The Guidelines encourage cooperative interstate programs that provide inspection and clearance of regulated commodities at origin. These programs reduce destination inspection workload, reduce delivery delays, and facilitate orderly trade and marketing.
The National Plant Board Guidelines are yet another step toward the common goal of harmony and uniformity in the field of plant pest regulation. They will enable plant protection agencies in the U.S. to protect agriculture, the environment and the public against damaging pests while offering industry continued opportunities for equitable trade.
Each state is urged to review its quarantine and nursery inspection programs, measure them against the Guidelines yardstick, and modify those programs where necessary. Some states plan to include industry in this review process. As the Guideline concepts are implemented, states and industry will enjoy the benefits of uniform regulation.
In 1992, the National Plant Board (NPB) recognized the need to promote and foster greater harmony among pest prevention programs administered by federal, state and local agencies. Consequently, a Quarantine and Nursery Standards Committee (QNSC) was appointed in 1993 to undertake the task of addressing specific pest prevention problems and issues. These National Plant Board Plant Quarantine and Nursery Inspection Guidelines are the product of the QNSC’s dedicated efforts. A first draft was presented to the regional plant boards and their respective state memberships in the spring of 1994. That draft also was discussed at the NPB’s 1994 annual meeting in Chicago, Illinois. The QNSC used the comments and suggestions received to develop a second draft for 1995 review by the states and regional plant boards. Minor revision based on the further comments and suggestions in 1995 yielded a final document adopted by the NPB at its August 13-16, 1995 annual meeting in San Diego, California.
It has been said that “98 percent of a good idea is dedication to execution.” If that statement is correct–and the current officers of the NPB believe that it is–adoption is only a small part of the overall effort! This by no means suggests that the work of the QNSC is a minor contribution to the overall project.
Stephen V. Johnson (Chairman), Tom Kowalski (Vice-Chairman), Ann Gibbs (Chairperson, Eastern Plant Board), Tom Sim (Chairperson, Central Plant Board), Tad Hardy (Chairperson, Southern Plant Board), Bill L. Callison (Chairperson, Western Plant Board), and Craig Regelbrugge (American Association of Nurserymen) are highly commended for their hard work and dedication. Regionally, these people, who lightheartedly called themselves the “gang of seven,” served as the working committee; but, they consulted with other regional Committee members during the course of their work. The complete membership of the QNSC is shown on page viii.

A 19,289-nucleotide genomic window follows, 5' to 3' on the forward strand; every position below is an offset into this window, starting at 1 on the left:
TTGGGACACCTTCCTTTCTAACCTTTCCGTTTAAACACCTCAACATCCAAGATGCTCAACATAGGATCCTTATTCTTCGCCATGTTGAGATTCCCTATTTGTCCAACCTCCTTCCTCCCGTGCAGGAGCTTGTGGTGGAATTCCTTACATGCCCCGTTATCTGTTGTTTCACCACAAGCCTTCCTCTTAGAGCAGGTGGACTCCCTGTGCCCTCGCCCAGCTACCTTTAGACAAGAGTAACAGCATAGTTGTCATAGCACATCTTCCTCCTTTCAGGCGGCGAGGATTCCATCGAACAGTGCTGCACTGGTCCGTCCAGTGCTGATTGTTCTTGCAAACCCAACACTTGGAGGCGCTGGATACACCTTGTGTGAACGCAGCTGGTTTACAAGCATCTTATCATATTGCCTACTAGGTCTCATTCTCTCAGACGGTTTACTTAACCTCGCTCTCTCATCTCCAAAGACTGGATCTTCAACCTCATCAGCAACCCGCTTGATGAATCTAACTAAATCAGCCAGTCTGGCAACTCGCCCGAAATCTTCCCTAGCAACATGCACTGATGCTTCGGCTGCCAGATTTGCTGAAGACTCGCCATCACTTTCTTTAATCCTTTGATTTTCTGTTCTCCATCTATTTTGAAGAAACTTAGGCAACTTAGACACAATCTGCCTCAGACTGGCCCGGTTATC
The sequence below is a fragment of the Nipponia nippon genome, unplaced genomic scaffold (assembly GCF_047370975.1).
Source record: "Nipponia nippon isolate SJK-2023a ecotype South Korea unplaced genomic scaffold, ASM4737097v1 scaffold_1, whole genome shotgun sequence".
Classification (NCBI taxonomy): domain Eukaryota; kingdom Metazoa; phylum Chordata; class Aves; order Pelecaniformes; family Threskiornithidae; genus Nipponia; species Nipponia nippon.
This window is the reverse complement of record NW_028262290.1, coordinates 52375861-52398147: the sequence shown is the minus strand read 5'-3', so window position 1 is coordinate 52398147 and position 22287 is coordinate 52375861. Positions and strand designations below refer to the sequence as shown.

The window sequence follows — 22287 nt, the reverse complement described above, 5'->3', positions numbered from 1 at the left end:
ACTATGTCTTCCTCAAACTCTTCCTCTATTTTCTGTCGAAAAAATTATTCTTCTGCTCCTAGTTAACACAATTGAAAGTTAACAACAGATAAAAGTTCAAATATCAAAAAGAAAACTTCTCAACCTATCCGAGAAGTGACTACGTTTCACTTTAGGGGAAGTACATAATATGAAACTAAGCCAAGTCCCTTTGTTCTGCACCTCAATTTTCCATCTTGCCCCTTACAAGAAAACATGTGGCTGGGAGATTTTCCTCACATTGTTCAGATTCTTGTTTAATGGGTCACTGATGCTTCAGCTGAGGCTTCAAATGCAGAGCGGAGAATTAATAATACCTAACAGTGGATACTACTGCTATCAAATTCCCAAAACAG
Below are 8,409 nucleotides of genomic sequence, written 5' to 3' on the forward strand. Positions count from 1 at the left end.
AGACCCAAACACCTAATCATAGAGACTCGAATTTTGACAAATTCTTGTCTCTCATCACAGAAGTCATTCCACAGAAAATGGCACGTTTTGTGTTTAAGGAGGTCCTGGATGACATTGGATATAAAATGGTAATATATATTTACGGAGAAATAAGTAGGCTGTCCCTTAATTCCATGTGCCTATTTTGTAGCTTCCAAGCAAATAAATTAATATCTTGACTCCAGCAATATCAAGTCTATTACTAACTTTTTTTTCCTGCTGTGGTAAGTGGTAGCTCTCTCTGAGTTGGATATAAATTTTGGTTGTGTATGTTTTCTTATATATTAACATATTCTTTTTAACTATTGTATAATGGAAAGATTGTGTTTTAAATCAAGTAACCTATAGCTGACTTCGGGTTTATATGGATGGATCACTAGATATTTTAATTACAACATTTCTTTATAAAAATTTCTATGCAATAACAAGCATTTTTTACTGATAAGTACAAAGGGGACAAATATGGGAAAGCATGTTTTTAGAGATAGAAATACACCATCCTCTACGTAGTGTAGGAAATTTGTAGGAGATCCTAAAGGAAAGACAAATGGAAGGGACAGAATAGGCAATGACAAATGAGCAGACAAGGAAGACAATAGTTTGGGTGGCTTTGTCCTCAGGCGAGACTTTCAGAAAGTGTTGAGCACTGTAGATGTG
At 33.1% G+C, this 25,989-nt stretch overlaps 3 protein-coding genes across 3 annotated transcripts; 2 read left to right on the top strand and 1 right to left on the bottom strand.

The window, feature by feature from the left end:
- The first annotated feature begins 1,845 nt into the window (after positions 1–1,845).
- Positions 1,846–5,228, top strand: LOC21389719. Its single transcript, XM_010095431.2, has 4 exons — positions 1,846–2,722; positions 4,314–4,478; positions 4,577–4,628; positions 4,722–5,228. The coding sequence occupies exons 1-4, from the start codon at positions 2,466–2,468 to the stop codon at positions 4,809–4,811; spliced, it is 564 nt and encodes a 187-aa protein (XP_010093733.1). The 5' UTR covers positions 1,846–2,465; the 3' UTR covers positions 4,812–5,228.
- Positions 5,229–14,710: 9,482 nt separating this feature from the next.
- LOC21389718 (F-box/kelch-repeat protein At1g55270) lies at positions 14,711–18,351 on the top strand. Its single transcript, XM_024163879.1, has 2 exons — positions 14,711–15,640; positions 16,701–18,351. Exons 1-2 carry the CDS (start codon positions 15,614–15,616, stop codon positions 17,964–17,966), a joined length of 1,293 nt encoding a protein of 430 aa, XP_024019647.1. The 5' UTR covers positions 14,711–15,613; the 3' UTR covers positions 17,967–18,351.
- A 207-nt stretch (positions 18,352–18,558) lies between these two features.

So, what follows NPB adoption of these guidelines? These guidelines now must be communicated to all interested and affected plant protection agencies. Therefore, we will distribute these Guidelines to the National Association of State Departments of Agriculture (NASDA) with a cover letter suggesting review and support for implementation among all the states.
The Guidelines also will be sent to the U.S. Department of Agriculture and to the North American Plant Protection Organization (NAPPO) for distribution to the appropriate officials in Canada and Mexico.
Most important, the program managers and staffs of each of the plant regulatory departments must receive, study, and understand the Guidelines. Using a “train- the-trainers” approach, it is suggested that each regional plant board include a one-day training session for their 1996 annual meetings. These training sessions should be led by the QNSC members who represent the regions on the Committee. The QNSC itself is asked to prepare a question and answer (Q & A) brief covering the key issues that are likely to be raised and to explore the feasibility of preparing a training video that state program managers could use as needed to help accomplish the required training for their staffs.
Pest prevention agencies in the United States should all give careful consideration to these Guidelines. Quarantine and nursery programs should be reviewed, evaluated, and revised for conformance with the guidelines; and, all future pest prevention activities should be developed in harmony with them. If this is done, greater consistency, fewer disagreements, and more efficient and effective protection for agriculture, the environment, and the public will be the satisfying and rewarding results.